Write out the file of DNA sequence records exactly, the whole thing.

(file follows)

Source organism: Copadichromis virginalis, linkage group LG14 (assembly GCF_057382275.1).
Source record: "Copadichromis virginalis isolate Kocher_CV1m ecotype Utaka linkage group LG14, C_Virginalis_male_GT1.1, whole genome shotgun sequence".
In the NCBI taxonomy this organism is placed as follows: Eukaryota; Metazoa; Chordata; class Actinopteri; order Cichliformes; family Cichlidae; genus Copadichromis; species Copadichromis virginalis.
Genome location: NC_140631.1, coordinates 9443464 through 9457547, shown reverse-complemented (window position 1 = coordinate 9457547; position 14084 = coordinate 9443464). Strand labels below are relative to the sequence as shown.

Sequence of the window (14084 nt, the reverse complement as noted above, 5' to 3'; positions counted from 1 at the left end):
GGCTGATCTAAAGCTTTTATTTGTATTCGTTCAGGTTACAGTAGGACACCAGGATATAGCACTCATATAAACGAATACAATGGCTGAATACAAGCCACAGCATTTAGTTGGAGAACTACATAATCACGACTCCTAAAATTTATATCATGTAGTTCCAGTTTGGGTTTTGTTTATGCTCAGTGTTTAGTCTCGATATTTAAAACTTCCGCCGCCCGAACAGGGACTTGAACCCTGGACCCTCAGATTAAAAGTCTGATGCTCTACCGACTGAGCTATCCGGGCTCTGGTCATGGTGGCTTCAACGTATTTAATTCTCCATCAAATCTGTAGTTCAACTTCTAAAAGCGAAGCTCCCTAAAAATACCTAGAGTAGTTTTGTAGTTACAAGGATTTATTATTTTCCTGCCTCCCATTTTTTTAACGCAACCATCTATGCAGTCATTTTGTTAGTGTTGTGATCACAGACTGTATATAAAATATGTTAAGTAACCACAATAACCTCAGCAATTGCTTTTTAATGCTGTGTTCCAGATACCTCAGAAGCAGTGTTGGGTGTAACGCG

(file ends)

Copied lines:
Source organism: Copadichromis virginalis, linkage group LG14 (assembly GCF_057382275.1).
Source record: "Copadichromis virginalis isolate Kocher_CV1m ecotype Utaka linkage group LG14, C_Virginalis_male_GT1.1, whole genome shotgun sequence".
In the NCBI taxonomy this organism is placed as follows: Eukaryota; Metazoa; Chordata; class Actinopteri; order Cichliformes; family Cichlidae; genus Copadichromis; species Copadichromis virginalis.
Genome location: NC_140631.1, coordinates 9443464 through 9457547, shown reverse-complemented (window position 1 = coordinate 9457547; position 14084 = coordinate 9443464). Strand labels below are relative to the sequence as shown.

Sequence of the window (14084 nt, the reverse complement as noted above, 5' to 3'; positions counted from 1 at the left end):
GGCTGATCTAAAGCTTTTATTTGTATTCGTTCAGGTTACAGTAGGACACCAGGATATAGCACTCATATAAACGAATACAATGGCTGAATACAAGCCACAGCATTTAGTTGGAGAACTACATAATCACGACTCCTAAAATTTATATCATGTAGTTCCAGTTTGGGTTTTGTTTATGCTCAGTGTTTAGTCTCGATATTTAAAACTTCCGCCGCCCGAACAGGGACTTGAACCCTGGACCCTCAGATTAAAAGTCTGATGCTCTACCGACTGAGCTATCCGGGCTCTGGTCATGGTGGCTTCAACGTATTTAATTCTCCATCAAATCTGTAGTTCAACTTCTAAAAGCGAAGCTCCCTAAAAATACCTAGAGTAGTTTTGTAGTTACAAGGATTTATTATTTTCCTGCCTCCCATTTTTTTAACGCAACCATCTATGCAGTCATTTTGTTAGTGTTGTGATCACAGACTGTATATAAAATATGTTAAGTAACCACAATAACCTCAGCAATTGCTTTTTAATGCTGTGTTCCAGATACCTCAGAAGCAGTGTTGGGTGTAACGCG